Boat U.S. seeks reconsideration of the Court's January 3, 2017 opinion to the extent that it denies Boat U.S.'s motion for summary judgment as to Count I, Count II, and Count IV of Chicago Marine's complaint.

         A. Wrongful Termination of Contract (Count I) and Breach of Implied Covenant of Good Faith and Fair Dealing (Count II)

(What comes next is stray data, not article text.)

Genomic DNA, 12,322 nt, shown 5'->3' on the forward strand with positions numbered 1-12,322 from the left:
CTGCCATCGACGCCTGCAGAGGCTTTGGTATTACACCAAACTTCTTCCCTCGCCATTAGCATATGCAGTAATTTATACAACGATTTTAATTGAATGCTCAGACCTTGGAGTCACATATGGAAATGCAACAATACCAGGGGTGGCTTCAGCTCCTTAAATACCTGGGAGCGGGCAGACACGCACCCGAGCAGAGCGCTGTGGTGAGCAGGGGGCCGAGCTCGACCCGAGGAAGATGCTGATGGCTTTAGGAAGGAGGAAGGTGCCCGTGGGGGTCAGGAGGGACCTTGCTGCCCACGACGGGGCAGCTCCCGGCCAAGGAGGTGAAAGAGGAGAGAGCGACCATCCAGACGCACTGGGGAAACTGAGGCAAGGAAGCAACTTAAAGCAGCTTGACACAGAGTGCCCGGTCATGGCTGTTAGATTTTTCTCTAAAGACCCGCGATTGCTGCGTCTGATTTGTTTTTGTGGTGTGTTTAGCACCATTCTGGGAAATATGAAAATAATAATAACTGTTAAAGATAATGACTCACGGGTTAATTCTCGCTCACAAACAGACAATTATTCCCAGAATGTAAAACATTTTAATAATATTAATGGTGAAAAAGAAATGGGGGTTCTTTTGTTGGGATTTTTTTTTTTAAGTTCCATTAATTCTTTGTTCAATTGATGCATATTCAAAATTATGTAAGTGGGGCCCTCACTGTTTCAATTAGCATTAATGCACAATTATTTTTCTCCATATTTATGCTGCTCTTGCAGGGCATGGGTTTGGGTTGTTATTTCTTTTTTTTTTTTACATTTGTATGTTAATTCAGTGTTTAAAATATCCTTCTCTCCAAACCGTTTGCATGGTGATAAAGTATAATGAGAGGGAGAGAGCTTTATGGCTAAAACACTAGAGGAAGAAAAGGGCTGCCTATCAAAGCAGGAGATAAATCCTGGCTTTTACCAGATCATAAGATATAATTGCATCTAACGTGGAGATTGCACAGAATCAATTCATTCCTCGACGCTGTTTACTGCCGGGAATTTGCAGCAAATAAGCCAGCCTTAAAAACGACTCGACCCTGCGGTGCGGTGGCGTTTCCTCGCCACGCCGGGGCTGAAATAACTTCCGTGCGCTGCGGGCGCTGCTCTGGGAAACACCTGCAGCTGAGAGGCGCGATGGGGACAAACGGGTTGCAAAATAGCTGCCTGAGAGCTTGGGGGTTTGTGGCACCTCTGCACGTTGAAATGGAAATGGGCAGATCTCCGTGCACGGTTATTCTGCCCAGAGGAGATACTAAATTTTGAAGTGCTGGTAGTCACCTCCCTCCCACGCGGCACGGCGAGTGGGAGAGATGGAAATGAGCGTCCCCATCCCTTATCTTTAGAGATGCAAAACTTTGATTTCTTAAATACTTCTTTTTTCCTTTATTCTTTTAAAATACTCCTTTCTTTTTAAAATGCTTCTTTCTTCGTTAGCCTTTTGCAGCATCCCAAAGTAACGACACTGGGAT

On July 23, 2012, Boat U.S. terminated its contract with Chicago Marine pursuant to which Chicago Marine was a Boat U.S.-authorized marine towing company. [61-2 ¶¶ 6, 31.] According to the termination letter that it sent, Boat U.S. terminated this agreement because Chicago Marine materially breached it by failing to comply with the law of salvage. [1, Exhibit D, at 1-2.] Specifically, Boat U.S. determined that Manley's actions in connection with Chicago Marine's July 1, 2012 salvage operation assisting distressed boaters Nathan Locher and Laurie Jagla materially violated salvage law because Manley both refused to tell Locher the location of his boat and also refused to immediately allow Locher access to his boat. [Id.] Before terminating the Chicago Marine contract, Boat U.S. conducted a thorough investigation of Chicago Marine's handling of the July 1, 2012 salvage operation. [61-2 ¶ 30.] Boat U.S. decided to terminate the contract based on this investigation. [Id. ¶ 31.] Chicago Marine subsequently brought claims against Boat U.S. for breach of contract for wrongful termination (Count I) and breach of implied covenant of good faith and fair dealing (Count II). Boat U.S. filed a motion for summary judgment on both of these claims.